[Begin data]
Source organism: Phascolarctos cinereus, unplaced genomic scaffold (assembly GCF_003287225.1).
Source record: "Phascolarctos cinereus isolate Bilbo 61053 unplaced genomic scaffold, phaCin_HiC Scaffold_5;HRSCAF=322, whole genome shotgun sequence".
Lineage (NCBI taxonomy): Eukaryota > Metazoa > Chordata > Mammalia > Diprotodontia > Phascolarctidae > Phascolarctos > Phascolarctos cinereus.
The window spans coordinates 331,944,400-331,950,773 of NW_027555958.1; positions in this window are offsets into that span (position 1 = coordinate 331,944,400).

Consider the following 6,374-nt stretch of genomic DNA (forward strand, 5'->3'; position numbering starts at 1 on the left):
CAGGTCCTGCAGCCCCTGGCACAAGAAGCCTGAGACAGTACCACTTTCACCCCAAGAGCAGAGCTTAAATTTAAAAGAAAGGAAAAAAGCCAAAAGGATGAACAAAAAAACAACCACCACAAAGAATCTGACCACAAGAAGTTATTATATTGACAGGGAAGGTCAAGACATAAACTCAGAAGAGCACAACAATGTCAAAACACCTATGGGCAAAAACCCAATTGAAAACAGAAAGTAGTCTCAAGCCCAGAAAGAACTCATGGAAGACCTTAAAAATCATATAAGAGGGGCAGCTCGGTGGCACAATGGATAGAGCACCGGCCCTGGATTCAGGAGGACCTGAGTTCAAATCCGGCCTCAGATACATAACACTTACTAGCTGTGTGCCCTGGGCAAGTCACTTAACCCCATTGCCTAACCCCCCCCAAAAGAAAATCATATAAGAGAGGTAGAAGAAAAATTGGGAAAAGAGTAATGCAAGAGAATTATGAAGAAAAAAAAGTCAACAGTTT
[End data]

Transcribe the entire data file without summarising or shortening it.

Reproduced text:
Source organism: Phascolarctos cinereus, unplaced genomic scaffold (assembly GCF_003287225.1).
Source record: "Phascolarctos cinereus isolate Bilbo 61053 unplaced genomic scaffold, phaCin_HiC Scaffold_5;HRSCAF=322, whole genome shotgun sequence".
Lineage (NCBI taxonomy): Eukaryota > Metazoa > Chordata > Mammalia > Diprotodontia > Phascolarctidae > Phascolarctos > Phascolarctos cinereus.
The window spans coordinates 331,944,400-331,950,773 of NW_027555958.1; positions in this window are offsets into that span (position 1 = coordinate 331,944,400).

Consider the following 6,374-nt stretch of genomic DNA (forward strand, 5'->3'; position numbering starts at 1 on the left):
CAGGTCCTGCAGCCCCTGGCACAAGAAGCCTGAGACAGTACCACTTTCACCCCAAGAGCAGAGCTTAAATTTAAAAGAAAGGAAAAAAGCCAAAAGGATGAACAAAAAAACAACCACCACAAAGAATCTGACCACAAGAAGTTATTATATTGACAGGGAAGGTCAAGACATAAACTCAGAAGAGCACAACAATGTCAAAACACCTATGGGCAAAAACCCAATTGAAAACAGAAAGTAGTCTCAAGCCCAGAAAGAACTCATGGAAGACCTTAAAAATCATATAAGAGGGGCAGCTCGGTGGCACAATGGATAGAGCACCGGCCCTGGATTCAGGAGGACCTGAGTTCAAATCCGGCCTCAGATACATAACACTTACTAGCTGTGTGCCCTGGGCAAGTCACTTAACCCCATTGCCTAACCCCCCCCAAAAGAAAATCATATAAGAGAGGTAGAAGAAAAATTGGGAAAAGAGTAATGCAAGAGAATTATGAAGAAAAAAAAGTCAACAGTTT